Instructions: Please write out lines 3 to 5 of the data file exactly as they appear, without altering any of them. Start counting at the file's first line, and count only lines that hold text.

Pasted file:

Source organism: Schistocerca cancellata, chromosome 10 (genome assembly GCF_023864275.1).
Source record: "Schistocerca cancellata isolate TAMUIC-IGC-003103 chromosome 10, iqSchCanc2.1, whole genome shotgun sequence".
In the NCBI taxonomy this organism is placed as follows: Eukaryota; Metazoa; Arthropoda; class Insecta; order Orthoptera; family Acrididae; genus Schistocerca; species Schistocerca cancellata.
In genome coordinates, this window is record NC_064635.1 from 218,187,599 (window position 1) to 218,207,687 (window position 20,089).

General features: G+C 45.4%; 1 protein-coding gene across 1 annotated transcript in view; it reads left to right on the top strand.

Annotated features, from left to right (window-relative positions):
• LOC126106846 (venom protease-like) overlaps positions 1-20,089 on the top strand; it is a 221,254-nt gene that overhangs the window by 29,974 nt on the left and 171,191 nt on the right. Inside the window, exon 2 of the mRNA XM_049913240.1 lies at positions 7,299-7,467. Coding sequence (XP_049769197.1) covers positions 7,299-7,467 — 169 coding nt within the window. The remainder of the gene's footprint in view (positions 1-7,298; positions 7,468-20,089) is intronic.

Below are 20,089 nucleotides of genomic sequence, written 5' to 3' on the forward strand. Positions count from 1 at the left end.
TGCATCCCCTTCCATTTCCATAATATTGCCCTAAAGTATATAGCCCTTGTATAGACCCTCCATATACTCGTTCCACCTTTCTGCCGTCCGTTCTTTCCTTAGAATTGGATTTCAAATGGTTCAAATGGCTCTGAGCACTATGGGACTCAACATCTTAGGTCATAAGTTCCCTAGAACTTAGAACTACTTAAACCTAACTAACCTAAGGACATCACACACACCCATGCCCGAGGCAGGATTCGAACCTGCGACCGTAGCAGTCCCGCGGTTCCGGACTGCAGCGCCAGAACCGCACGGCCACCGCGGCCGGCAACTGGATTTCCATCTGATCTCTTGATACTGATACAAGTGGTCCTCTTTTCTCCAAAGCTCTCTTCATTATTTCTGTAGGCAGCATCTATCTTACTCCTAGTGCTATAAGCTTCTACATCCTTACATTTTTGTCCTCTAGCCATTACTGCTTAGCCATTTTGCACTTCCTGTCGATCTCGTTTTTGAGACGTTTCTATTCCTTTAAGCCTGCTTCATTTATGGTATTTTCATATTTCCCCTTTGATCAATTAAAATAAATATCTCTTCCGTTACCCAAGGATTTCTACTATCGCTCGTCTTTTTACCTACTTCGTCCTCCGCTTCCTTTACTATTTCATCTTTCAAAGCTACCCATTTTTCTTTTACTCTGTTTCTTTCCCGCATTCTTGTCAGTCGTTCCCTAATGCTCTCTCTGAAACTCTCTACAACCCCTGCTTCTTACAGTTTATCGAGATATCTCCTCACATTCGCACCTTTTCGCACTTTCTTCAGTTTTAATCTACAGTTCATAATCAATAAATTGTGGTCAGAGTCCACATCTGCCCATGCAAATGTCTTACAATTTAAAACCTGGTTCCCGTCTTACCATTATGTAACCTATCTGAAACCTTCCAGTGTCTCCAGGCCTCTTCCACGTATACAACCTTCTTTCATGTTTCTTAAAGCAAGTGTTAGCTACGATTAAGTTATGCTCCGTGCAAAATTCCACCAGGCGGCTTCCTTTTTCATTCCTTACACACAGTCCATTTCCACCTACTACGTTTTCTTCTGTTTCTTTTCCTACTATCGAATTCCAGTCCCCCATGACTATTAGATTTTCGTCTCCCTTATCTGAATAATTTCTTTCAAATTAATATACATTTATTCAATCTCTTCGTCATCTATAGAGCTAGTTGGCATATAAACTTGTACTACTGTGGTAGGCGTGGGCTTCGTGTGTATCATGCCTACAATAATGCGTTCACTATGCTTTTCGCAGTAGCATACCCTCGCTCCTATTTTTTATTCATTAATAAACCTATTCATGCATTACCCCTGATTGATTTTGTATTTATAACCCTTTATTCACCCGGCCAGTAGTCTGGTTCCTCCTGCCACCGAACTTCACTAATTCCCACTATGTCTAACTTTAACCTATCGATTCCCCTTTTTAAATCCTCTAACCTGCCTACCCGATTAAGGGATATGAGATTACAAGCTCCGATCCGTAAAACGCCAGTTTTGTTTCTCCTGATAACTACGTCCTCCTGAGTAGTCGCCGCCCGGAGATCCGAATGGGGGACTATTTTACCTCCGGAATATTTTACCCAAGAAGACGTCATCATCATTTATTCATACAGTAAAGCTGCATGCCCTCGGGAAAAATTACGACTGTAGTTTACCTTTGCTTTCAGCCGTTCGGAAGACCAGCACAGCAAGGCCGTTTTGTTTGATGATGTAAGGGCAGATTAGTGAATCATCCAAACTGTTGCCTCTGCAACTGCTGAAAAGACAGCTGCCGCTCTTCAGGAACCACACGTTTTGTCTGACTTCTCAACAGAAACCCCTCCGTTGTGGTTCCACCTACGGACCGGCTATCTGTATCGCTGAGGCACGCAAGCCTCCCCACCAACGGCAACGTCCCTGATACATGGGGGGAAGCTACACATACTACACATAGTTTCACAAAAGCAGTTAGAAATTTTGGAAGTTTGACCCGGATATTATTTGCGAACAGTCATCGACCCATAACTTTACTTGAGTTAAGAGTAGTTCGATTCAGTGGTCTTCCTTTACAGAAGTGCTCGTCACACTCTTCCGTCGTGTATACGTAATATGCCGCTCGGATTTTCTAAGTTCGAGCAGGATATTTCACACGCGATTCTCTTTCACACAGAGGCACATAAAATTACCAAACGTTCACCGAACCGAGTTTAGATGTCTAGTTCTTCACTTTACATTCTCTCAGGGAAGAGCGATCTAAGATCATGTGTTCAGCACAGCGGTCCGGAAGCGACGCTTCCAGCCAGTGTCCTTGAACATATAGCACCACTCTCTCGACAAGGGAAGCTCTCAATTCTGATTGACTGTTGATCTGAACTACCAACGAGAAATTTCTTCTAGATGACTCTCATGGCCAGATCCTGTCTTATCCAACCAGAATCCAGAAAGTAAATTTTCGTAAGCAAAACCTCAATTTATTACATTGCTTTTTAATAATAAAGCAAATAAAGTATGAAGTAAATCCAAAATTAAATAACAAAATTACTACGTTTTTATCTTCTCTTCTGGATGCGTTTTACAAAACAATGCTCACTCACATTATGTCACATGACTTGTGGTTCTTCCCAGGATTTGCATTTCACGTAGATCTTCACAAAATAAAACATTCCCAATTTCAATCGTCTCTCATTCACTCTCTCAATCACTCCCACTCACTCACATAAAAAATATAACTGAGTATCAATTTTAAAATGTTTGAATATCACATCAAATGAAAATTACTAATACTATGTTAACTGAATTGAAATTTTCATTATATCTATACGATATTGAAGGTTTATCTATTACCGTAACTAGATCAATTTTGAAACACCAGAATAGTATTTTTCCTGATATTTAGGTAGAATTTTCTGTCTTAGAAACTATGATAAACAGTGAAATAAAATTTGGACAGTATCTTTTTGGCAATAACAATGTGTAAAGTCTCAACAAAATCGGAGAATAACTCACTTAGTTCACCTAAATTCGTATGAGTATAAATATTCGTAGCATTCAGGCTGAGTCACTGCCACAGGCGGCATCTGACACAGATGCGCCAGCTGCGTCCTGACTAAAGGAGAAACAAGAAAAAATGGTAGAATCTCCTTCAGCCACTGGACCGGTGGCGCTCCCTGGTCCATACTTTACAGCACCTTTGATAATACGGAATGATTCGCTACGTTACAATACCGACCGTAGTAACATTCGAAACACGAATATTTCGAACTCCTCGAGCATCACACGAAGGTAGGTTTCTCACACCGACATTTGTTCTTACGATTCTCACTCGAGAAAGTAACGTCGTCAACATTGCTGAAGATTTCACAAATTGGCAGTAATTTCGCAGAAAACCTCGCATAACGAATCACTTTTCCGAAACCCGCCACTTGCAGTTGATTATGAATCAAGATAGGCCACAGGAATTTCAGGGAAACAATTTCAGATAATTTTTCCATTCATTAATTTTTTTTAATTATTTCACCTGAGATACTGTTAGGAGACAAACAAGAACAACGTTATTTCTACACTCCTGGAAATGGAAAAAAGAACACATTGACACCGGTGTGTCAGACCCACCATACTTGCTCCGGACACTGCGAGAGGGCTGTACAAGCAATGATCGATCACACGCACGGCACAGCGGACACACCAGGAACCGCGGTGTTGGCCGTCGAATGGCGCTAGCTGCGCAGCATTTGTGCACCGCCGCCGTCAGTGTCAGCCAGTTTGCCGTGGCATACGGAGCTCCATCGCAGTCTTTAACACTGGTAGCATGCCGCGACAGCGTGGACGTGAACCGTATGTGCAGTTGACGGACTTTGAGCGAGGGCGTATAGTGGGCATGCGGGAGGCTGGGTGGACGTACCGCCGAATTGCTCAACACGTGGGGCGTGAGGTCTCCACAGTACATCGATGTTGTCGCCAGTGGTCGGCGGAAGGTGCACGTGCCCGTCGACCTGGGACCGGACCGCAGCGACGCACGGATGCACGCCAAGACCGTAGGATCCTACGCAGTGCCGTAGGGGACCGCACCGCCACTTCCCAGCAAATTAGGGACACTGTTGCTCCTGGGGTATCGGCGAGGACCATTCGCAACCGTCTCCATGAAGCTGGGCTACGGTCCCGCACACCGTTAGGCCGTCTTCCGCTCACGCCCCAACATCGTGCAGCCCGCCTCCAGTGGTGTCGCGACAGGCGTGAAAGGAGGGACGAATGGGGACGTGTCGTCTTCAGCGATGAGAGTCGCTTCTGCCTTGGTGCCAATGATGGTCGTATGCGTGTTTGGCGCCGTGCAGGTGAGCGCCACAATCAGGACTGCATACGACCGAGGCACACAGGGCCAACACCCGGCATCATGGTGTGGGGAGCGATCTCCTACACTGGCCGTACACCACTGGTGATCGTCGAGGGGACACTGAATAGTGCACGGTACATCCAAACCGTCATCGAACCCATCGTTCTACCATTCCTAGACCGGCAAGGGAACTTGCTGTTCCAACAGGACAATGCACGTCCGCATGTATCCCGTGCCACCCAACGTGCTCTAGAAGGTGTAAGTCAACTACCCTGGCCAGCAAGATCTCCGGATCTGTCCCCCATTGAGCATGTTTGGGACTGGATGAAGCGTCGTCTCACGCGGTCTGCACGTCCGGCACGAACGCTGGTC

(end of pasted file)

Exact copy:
In the NCBI taxonomy this organism is placed as follows: Eukaryota; Metazoa; Arthropoda; class Insecta; order Orthoptera; family Acrididae; genus Schistocerca; species Schistocerca cancellata.
In genome coordinates, this window is record NC_064635.1 from 218,187,599 (window position 1) to 218,207,687 (window position 20,089).

General features: G+C 45.4%; 1 protein-coding gene across 1 annotated transcript in view; it reads left to right on the top strand.